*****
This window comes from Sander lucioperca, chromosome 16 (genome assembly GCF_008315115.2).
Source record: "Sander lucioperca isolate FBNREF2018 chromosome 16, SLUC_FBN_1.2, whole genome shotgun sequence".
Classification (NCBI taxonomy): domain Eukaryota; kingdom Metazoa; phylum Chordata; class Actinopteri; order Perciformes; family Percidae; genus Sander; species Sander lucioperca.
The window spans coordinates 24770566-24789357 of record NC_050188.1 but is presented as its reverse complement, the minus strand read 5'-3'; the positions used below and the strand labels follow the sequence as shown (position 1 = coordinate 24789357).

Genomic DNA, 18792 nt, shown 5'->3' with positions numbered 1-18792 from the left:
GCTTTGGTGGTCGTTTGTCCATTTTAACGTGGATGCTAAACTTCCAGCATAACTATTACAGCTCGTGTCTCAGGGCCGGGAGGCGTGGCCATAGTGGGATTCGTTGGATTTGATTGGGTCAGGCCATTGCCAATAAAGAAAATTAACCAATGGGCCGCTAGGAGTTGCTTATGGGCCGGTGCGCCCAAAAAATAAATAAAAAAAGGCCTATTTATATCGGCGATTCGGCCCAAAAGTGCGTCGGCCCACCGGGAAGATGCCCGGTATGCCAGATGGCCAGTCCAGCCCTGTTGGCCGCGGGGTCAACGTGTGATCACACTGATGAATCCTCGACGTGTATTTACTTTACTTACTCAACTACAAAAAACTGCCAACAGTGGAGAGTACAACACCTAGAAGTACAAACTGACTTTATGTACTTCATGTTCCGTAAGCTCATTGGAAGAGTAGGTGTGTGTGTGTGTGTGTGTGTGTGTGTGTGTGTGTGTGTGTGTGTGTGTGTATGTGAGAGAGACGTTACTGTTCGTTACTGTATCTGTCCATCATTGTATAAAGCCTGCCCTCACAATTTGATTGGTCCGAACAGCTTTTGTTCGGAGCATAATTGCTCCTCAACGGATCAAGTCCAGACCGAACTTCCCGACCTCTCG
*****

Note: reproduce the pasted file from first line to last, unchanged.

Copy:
This window comes from Sander lucioperca, chromosome 16 (genome assembly GCF_008315115.2).
Source record: "Sander lucioperca isolate FBNREF2018 chromosome 16, SLUC_FBN_1.2, whole genome shotgun sequence".
Classification (NCBI taxonomy): domain Eukaryota; kingdom Metazoa; phylum Chordata; class Actinopteri; order Perciformes; family Percidae; genus Sander; species Sander lucioperca.
The window spans coordinates 24770566-24789357 of record NC_050188.1 but is presented as its reverse complement, the minus strand read 5'-3'; the positions used below and the strand labels follow the sequence as shown (position 1 = coordinate 24789357).

Genomic DNA, 18792 nt, shown 5'->3' with positions numbered 1-18792 from the left:
GCTTTGGTGGTCGTTTGTCCATTTTAACGTGGATGCTAAACTTCCAGCATAACTATTACAGCTCGTGTCTCAGGGCCGGGAGGCGTGGCCATAGTGGGATTCGTTGGATTTGATTGGGTCAGGCCATTGCCAATAAAGAAAATTAACCAATGGGCCGCTAGGAGTTGCTTATGGGCCGGTGCGCCCAAAAAATAAATAAAAAAAGGCCTATTTATATCGGCGATTCGGCCCAAAAGTGCGTCGGCCCACCGGGAAGATGCCCGGTATGCCAGATGGCCAGTCCAGCCCTGTTGGCCGCGGGGTCAACGTGTGATCACACTGATGAATCCTCGACGTGTATTTACTTTACTTACTCAACTACAAAAAACTGCCAACAGTGGAGAGTACAACACCTAGAAGTACAAACTGACTTTATGTACTTCATGTTCCGTAAGCTCATTGGAAGAGTAGGTGTGTGTGTGTGTGTGTGTGTGTGTGTGTGTGTGTGTGTGTGTGTGTGTGTATGTGAGAGAGACGTTACTGTTCGTTACTGTATCTGTCCATCATTGTATAAAGCCTGCCCTCACAATTTGATTGGTCCGAACAGCTTTTGTTCGGAGCATAATTGCTCCTCAACGGATCAAGTCCAGACCGAACTTCCCGACCTCTCG